One of the greatest thieves that we allow into our daily lives is that of addiction.  Some of you might read that word and want to skip to the next entry thinking it doesn’t apply to you.  I can guarantee it does.  Consider the following description of addiction (the best definition of addiction I have every read) by the author Gerald May from his book Addiction and Grace:

"I am convinced that all human beings have an inborn desire for God.  Whether we are consciously religious or not, this desire is our deepest longing and our most precious treasure.  It gives us meaning…addiction attaches desire, bonds, and enslaves the energy of desire to certain specific behaviors, things or people.  These objects of attachment become preoccupations and obsessions; they come to rule our lives." (May, 1 and 3)

May continues:

"The same processes that are responsible for addiction to alcohol and narcotics are also responsible for addictions to ideas, work, relationships, power, moods, fantasies, and an endless variety of other things.  We are all addicts in every sense of the word." (May, 4).

    Our addictions (or attachments as May describes) consume our energy, focus and time.   You may have never considered the idea that you have addictions, but I think that May makes a great case that addiction is a common human struggle.  Addiction consumes our time, turns priorities upside down, destroys our relationships, and leads us to behave in ways that are completely counter to what we truly want in life.

    It is easy to see how a lifetime can be lost to an addiction to pornography, alcohol, cocaine, opiates, etc.  But consider a more common addiction; busyness.  As my friend Chip Carmichael describes it, a good majority of Americans are going Mach 5 with their hair on fire in regards to how they live their lives.  Take for example the sales executive working 70 hours a week to maintain a certain standard of living, a mom taking three different kids to twenty different practices, a church member involved in countless church endless programs, a college students working fulltime and taking a full load of classes, or the weekend warrior who has to either play golf, fish, or “go do something” all the time in addition to the regular work week.  What all these individuals are usually “too busy” for are relationships (with God and others) and true relaxation.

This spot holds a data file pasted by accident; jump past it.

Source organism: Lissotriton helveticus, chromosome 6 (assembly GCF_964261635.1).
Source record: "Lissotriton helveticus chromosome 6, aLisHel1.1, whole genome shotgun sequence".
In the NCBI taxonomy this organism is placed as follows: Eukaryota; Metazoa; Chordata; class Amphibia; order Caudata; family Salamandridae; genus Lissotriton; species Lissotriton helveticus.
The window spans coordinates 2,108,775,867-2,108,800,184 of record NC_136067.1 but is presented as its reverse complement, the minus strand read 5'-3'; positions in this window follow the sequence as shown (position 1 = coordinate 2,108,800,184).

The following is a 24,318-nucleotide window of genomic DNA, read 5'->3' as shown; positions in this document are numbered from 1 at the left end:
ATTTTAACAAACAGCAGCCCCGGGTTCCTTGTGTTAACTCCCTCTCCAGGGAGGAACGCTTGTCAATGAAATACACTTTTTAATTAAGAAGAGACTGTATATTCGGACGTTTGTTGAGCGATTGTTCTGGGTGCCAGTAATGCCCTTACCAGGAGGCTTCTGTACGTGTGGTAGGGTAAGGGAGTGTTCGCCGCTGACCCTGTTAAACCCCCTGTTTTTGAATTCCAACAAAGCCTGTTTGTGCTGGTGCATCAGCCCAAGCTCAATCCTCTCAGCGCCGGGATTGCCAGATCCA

No matter what your addiction, you can break the attachments that keep you enslaved and steal your time from more fulfilling life experiences.  The first step to breaking addiction is to surrender your desires to God and truly recognize your need to change.  Next connect yourself to community and accountability.  If you struggle with any addiction, please contact us at
 and we can help you work towards true freedom in your life.